Peeters’ autobiographical award winner, Blue Pills (2008), ended with him chatting with a mammoth. The fictional Pachyderme begins in a traffic jam created by an elephant in the middle of the road. Out of the fray walks a stylishly dressed woman en route to her hospitalized husband. Cut to that institution’s surgical theater, from which the surgeon, who’s also the director, literally dances away from another successful procedure. Even before she reaches the hospital, the woman begins to see things (alien-looking babies) and when she wanders the building there is more: a spy-type capable of emerging from a pipe in the wall and, in the morgue, the reanimated corpse of an old woman who may be herself-to-come. She also encounters the surgeon-director, who comes on to her, and, briefly, her husband. Flashbacks to her just-earlier life, in which she gave up a concert pianist’s career for marriage, also feature in Peeters’ surreal, dreamlike tale, immaculately rendered in the cinematic realist manner typical of mainstream European comics. What it means exactly is up for grabs, but it has a happy ending. --Ray Olson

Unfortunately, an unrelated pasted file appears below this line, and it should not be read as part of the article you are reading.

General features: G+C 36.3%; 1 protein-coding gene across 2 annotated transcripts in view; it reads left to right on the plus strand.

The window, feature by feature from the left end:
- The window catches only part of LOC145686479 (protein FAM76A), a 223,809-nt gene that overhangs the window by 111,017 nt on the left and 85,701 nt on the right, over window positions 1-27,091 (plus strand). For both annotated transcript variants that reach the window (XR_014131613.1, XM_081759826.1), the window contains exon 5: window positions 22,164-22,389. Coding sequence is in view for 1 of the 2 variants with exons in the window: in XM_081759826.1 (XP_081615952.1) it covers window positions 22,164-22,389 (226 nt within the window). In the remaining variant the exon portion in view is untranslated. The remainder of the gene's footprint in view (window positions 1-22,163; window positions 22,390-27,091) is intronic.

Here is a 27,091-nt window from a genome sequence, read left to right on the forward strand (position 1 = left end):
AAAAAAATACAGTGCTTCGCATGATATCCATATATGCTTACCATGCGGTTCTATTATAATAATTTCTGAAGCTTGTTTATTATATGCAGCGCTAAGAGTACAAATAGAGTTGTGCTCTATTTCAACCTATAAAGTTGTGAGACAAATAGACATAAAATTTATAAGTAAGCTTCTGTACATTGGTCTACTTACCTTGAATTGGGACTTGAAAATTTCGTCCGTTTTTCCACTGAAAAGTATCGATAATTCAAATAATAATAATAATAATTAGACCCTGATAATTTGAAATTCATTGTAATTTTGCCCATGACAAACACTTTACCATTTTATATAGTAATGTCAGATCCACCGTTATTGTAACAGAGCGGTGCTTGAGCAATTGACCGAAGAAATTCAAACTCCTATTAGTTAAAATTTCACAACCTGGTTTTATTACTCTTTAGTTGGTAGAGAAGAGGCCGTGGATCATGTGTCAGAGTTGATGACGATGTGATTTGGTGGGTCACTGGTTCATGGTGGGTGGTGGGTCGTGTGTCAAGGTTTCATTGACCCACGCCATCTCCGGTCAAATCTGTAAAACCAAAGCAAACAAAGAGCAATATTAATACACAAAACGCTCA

About the Author
has been nominated five times at Angoulême in the best book category, and won the best series prize in 2013. He lives in Geneva, Switzerland.